The Libertarian Party of North Carolina rejects any and all use of collective punishment as a way to deal with criminal behavior.
Humans are inherently social creatures. Very few people truly live in isolation; it is used as a punishment in prison and it drives people mad. In fact, almost all of us maintain enough human connection that we are part of some social grouping. Whenever a given social grouping grows in numbers sufficiently, the likelihood that some of its members will engage in violent behavior against the persons and properties of other people also grows. Eventually, most social groups must contend with the presence of members who engage in violence against person and property.
Without hesitation or caveat, the LPNC supports the right of someone to defend themselves to whatever degree necessary in the face of violence against their person or property. This right only extends when faced with the initiation of force by others. It is not a license for revenge.
When crimes of war and acts of terror saturate news and social media, there is a visceral response from the world calling to see the criminals punished. Rooted in powerful emotional reactions and fueled by fear, these calls can and often do go beyond calls for action against the criminals themselves. Additionally, non-offenders can face calls for action against them, often based on ethnic identity or some other loose, superficial association.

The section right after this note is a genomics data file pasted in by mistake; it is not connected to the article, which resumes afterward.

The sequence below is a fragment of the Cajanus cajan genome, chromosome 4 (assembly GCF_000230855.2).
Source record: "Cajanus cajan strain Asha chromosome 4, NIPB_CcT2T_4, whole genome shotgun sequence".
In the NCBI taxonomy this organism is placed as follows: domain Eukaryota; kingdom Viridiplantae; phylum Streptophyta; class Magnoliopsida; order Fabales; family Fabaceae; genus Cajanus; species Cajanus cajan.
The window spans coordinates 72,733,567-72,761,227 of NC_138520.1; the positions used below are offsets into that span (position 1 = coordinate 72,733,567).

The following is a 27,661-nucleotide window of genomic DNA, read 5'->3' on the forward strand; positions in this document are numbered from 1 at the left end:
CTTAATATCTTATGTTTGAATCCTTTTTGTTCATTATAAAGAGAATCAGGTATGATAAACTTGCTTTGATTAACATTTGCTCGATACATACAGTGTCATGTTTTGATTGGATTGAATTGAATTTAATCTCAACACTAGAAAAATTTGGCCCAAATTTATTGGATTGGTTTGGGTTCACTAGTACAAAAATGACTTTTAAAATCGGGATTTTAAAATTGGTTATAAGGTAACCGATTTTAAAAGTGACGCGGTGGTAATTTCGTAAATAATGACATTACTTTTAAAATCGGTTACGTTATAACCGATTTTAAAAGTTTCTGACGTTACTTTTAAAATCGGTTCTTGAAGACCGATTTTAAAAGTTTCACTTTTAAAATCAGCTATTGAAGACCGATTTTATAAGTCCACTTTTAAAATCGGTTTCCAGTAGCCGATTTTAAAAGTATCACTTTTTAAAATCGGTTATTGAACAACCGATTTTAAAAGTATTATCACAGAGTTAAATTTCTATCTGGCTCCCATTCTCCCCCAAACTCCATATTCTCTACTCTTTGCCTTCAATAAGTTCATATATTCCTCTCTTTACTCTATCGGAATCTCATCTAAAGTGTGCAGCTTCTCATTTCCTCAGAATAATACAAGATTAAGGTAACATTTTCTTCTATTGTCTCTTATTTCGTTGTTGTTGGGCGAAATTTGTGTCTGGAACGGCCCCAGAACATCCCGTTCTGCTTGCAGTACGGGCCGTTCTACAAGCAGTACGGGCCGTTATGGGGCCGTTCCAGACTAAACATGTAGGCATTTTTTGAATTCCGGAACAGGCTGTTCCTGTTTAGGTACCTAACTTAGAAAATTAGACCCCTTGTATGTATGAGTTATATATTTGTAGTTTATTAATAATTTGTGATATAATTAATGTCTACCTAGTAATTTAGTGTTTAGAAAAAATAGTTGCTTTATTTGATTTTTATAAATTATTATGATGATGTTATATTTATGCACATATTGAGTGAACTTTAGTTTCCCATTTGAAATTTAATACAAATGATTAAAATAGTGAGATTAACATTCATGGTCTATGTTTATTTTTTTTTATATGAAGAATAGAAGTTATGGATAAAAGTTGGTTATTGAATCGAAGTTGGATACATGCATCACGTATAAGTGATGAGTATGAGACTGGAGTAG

As Libertarians, we need to reject any call to treat all members of an ethnic group as being accountable for the alleged crimes of a tiny minority. In many cases accountability is assigned in such a way as to be considered by its advocates as being grounds for punishing both the criminal members of the group and the non-criminal members indiscriminately.
For the purposes of discussion here, let us temporarily set aside the merits of specific accusations and instead concern ourselves exclusively with situations where criminal behavior has been well documented. Let us also set aside cases involving laws which make “crimes” of behavior which does not involve an individual (or individuals) actually harming anyone else or violating person or property.
Libertarians strongly believe in individual responsibility. A criminal can and should be held accountable for their crimes. But an individual who merely shares membership in a group with a criminal, and who themselves have not committed the crime or crimes in question, should not be held accountable for crimes committed by another member of the group simply because of the shared membership or implied affiliation.
Too often many, if not most, of the efforts to catch and punish criminals also impact non-criminals. This can range from small, as in traffic or home interference from police chases and operations, to large, as in major military interventions. While this is admittedly difficult to completely avoid, it also happens that the harm to non-criminals is not simply “collateral damage,” an unintended consequence of efforts to catch and punish criminals. Too often what may have been called “collateral damage” is actually the product of a deliberate effort to punish non-criminals simply because they share some group membership with criminals. This reaction to criminal behavior is usually called collective punishment, and it is unacceptable.
Again…Libertarians oppose all forms of collective punishment.